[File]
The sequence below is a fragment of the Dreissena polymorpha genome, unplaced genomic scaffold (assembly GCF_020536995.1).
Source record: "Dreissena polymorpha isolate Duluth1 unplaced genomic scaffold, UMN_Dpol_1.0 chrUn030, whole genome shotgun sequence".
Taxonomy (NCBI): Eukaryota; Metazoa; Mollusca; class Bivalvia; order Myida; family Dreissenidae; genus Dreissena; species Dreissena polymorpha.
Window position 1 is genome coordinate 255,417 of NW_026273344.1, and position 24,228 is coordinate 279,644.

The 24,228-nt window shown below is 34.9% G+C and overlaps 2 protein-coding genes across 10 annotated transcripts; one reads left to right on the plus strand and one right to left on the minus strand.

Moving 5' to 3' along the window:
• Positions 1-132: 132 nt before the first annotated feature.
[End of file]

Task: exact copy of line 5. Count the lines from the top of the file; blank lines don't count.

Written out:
The 24,228-nt window shown below is 34.9% G+C and overlaps 2 protein-coding genes across 10 annotated transcripts; one reads left to right on the plus strand and one right to left on the minus strand.